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Fourth-year student Anna LePlatt gives a speech at the opening of the Data Driven Frederick Center as Hood College president Andrea Chapdelaine watches.

Hood College’s Chap Swap gave fourth-year student Anna LePlatt the opportunity to be president for the day.

Hood College

Once a year, Hood College president Andrea Chapdelaine steps away from her office and into the classroom for a day, assuming the life of one of the college students on her Frederick, Md., campus. On the flip side, one lucky student gets to be Chapdelaine for the day, navigating her schedule and assuming presidential duties for 24 hours.

The program, called Chap Swap, gives students a special look behind the scenes of the inner workings of the administration and provides the president a pulse on campus life and student activities.

What it is: Chap Swap is Hood College’s version of “president for the day.” The program launched in 2019 and followed a Freaky Friday flow, explains Laurie Ward, vice president of marketing and communications at Hood, referencing the Disney movies in which a mom and daughter swap bodies for the day and live out each other’s lives.

After a few years, the college changed the process to be a co-role or job-shadow model, where the student participant joined Chapdelaine during her workday and vice versa, allowing for more connection and deeper insight into how each person’s day functioned.

“It was definitely … about giving an opportunity for amazing students … to have that kind of pull-back-the-curtain look at what a day is like for me,” Chapdelaine says.

How it works: Each spring, Hood College opens applications for students to be president for the day.

Giant poster-board playing cards are scattered around campus with a “reverse” symbol from the game Uno on them. Students can fill out an application on the back of the playing card in person, sharing their information and up to 100 words on why they should be selected for the role. Students can also apply online.

In past years, Hood College administrators coordinated schedules between the student and president after the selection process completed. In recent years, they shifted to preselected dates, prior to receiving applications, that would work well to make the experience more seamless logistically. Administrators try to curate a day that will be engaging for the student, with public events as well as the traditional office and campus duties.

After receiving the applications, officials select a student participant based on their short essay with a priority on their involvement on campus.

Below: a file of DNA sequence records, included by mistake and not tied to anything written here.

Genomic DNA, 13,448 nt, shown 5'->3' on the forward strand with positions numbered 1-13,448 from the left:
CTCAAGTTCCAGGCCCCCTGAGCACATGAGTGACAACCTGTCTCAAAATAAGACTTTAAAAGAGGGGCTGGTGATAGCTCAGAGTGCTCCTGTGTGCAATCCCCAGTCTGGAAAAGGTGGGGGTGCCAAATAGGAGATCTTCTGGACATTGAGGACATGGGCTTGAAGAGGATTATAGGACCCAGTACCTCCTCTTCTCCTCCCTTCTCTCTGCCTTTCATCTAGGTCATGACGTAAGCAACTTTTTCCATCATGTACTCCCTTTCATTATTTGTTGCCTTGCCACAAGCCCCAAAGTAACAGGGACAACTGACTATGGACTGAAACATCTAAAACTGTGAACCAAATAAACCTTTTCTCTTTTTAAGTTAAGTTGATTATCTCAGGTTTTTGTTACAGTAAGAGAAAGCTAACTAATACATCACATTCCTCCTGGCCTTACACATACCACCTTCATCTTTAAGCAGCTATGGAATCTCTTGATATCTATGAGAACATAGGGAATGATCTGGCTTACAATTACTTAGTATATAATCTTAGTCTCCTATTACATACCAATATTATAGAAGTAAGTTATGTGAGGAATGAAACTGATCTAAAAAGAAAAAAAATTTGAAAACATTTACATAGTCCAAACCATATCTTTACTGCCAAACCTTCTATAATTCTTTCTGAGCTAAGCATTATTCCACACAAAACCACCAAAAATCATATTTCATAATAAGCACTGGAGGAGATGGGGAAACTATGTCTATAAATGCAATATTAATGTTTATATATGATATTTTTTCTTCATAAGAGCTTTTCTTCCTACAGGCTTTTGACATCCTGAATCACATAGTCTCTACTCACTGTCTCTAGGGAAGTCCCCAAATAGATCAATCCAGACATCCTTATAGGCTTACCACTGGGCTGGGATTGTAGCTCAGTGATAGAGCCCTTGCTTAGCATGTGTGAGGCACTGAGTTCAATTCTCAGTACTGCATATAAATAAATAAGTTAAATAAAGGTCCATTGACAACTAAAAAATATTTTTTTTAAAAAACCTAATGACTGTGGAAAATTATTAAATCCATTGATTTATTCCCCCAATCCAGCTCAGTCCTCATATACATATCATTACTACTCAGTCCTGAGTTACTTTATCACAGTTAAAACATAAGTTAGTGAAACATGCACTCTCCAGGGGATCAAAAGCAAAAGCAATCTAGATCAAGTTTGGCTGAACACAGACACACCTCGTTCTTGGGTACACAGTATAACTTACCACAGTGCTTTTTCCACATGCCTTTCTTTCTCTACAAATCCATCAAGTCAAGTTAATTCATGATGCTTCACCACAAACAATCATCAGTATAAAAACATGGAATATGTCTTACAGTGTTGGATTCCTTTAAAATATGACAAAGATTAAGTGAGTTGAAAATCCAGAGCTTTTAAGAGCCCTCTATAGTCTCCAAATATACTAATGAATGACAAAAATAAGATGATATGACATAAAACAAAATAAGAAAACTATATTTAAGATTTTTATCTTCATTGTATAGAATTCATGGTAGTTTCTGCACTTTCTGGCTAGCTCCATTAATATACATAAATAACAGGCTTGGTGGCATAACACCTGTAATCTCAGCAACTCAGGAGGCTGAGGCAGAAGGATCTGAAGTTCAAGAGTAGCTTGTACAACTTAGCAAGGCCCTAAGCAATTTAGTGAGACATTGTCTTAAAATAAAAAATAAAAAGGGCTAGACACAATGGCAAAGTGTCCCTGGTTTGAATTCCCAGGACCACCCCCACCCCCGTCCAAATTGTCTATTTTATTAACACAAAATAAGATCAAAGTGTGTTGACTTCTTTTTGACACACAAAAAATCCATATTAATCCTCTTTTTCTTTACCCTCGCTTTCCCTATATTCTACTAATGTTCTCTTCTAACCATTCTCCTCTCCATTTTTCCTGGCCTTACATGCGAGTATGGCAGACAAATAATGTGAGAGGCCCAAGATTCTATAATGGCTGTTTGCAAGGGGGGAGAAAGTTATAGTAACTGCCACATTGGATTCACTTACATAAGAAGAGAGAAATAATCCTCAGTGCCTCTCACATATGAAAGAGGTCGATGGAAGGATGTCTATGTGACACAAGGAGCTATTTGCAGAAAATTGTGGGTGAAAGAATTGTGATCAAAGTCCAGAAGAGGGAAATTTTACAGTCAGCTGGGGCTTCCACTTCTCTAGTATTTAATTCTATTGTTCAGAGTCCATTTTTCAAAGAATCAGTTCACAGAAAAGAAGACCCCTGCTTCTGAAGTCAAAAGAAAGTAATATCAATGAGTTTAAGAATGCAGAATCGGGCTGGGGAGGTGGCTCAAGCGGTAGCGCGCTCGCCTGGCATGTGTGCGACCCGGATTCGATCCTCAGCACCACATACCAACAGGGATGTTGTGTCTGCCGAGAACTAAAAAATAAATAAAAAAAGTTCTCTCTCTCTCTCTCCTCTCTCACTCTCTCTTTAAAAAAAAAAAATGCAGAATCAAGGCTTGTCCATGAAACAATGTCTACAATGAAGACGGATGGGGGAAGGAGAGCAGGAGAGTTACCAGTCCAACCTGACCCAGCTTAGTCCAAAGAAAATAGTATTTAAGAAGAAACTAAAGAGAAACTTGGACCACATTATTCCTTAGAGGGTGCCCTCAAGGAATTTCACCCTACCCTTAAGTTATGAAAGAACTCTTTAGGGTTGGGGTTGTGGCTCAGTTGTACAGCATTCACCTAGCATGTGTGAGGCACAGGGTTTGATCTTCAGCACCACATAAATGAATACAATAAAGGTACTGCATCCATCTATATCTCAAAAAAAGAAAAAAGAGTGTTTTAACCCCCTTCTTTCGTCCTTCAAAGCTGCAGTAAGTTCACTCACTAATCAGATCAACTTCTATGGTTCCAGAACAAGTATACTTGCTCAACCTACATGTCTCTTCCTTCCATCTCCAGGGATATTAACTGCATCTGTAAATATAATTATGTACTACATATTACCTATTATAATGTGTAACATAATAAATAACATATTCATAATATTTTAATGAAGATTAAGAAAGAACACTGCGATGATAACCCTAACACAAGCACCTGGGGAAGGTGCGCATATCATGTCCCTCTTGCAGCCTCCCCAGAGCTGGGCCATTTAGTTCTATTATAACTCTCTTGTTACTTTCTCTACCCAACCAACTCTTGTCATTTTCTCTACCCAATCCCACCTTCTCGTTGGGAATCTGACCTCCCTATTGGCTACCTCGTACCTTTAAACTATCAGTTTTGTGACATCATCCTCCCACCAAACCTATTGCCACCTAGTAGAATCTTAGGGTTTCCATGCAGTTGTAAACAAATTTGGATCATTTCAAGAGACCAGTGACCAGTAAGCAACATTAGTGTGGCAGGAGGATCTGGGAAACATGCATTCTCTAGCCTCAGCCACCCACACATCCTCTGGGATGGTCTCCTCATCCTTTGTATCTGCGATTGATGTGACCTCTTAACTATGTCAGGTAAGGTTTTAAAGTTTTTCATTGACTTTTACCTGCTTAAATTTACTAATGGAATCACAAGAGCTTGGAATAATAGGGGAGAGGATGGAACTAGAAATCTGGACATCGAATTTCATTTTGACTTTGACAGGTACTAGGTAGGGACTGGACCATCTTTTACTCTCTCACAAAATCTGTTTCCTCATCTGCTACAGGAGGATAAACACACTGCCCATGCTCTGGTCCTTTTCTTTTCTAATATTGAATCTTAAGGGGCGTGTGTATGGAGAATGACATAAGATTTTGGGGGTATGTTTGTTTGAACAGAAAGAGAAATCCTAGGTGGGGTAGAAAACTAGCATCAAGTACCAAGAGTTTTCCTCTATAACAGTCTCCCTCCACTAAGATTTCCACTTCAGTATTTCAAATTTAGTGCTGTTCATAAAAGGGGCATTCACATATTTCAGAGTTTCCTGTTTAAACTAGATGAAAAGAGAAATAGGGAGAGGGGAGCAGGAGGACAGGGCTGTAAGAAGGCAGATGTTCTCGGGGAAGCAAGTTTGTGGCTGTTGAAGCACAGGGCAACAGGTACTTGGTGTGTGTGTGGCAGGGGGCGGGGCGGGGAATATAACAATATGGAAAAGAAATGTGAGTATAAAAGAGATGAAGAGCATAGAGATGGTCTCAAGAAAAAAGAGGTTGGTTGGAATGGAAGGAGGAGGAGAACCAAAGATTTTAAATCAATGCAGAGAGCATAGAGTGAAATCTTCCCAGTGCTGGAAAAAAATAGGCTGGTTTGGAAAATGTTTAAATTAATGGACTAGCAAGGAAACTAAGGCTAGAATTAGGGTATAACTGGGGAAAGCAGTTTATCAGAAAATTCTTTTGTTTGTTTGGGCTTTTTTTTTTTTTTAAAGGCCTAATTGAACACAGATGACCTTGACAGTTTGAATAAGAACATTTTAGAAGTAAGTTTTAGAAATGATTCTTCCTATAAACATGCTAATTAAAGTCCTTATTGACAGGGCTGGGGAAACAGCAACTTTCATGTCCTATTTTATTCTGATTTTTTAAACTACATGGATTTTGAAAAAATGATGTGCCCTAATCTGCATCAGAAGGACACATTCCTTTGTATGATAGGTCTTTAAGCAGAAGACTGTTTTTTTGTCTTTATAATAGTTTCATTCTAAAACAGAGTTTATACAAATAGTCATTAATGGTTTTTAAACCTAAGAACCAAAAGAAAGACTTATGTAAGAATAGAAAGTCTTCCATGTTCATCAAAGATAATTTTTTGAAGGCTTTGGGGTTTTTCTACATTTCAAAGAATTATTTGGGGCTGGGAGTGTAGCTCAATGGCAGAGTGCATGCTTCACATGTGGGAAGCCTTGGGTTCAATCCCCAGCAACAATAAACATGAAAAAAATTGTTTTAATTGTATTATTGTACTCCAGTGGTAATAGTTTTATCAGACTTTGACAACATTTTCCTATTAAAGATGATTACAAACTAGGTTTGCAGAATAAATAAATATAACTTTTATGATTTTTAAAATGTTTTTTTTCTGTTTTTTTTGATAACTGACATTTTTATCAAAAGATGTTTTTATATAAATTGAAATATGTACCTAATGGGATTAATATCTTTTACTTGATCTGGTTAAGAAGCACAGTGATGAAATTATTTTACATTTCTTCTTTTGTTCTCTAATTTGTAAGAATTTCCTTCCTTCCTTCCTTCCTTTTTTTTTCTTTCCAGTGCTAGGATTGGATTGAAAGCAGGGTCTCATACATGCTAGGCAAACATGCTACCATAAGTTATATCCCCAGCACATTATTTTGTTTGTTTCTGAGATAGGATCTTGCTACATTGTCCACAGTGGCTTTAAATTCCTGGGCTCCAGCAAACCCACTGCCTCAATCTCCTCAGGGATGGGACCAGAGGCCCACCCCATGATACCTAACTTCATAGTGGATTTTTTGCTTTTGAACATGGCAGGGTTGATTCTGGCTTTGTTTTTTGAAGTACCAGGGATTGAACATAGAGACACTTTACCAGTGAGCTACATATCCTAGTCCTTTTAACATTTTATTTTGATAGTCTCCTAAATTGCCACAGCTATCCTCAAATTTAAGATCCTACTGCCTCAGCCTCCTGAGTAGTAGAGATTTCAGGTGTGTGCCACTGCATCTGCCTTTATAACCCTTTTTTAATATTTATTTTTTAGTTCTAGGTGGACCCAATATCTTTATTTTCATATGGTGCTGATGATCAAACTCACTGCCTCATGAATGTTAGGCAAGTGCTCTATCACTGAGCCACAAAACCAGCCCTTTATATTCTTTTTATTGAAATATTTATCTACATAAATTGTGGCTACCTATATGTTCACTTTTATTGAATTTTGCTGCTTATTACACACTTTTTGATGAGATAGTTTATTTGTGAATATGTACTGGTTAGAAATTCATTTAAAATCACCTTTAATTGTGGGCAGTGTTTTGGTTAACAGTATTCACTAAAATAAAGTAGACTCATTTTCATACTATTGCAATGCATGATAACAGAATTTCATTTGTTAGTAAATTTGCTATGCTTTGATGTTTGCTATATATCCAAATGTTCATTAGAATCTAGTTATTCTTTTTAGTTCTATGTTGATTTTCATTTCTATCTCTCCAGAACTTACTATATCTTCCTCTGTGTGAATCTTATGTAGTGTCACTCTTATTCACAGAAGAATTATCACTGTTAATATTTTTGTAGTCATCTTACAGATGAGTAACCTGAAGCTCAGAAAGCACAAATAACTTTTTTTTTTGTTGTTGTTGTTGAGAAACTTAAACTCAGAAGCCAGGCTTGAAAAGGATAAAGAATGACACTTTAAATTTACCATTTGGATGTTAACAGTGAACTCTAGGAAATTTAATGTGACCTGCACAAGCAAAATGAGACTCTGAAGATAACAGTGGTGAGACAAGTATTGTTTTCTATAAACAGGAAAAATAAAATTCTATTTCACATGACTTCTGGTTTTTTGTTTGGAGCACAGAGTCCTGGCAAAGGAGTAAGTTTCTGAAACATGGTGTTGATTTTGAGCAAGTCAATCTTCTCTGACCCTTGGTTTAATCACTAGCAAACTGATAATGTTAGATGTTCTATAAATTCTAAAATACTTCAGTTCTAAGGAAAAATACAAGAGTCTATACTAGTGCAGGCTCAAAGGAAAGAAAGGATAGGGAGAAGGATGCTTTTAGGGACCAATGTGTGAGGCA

“We also look at it from a public relations standpoint—who’s going to have an interesting day,” Ward says. Over the years, Chapdelaine has shadowed a variety of majors and taken part in several types of extracurriculars, including a theater class and field hockey practice, she shares.

President Anna: This year, fourth-year student Anna LePlatt had the opportunity to be president for the day. LePlatt is in Hood’s art therapy program and is a resident assistant, president of Hood’s Queer Student Union and a Blazer Ambassador in the admissions office.

LePlatt said they had an interest in being president after seeing their peers participate in the program and wanting deeper insight into the president’s role at Hood, they say.

On the big day, LePlatt joined Chapdelaine in a meeting with Tammi Simpson, vice president for community and inclusion, writing a monthly email to the campus community and hosting the opening ceremony of the School of Business’ Data Driven Frederick Center.

Hood College student Anna LePlatt greets guests at the opening of the Data Driven Frederick Center
President for the Day Anna LePlatt met with campus officials and other guests at the opening of the Data Driven Frederick Center.

Hood College

For her day as a student, Chapdelaine attended an English class, a psychology class and an art class with LePlatt. She also did rounds with LePlatt and the other resident advisers in the residence halls.

The impact: The event is well-known on campus by students and seen as a fun opportunity to connect with the administration, LePlatt says. Chapdelaine says she has interesting conversations with student leaders about their experiences at Hood. “I think it gives me a real sense of walking in somebody else’s shoes and really understanding. I learned so much.”

By the end of the swap, both Chapdelaine and LePlatt knew each other and their work on campus well.

“I learned a lot of the role distribution that I didn’t think I understood before,” LePlatt says. “Especially with the Data Driven Frederick [opening], I met so many people that were there for the event that I got to introduce myself to, and now I have that connection going forward.”

Additionally, the two swappers said they became stronger colleagues, as well.

“I feel like I made a new friend,” Chapdelaine says. “That was my biggest takeaway: that I really got to know Anna, and I want to continue the relationship.”

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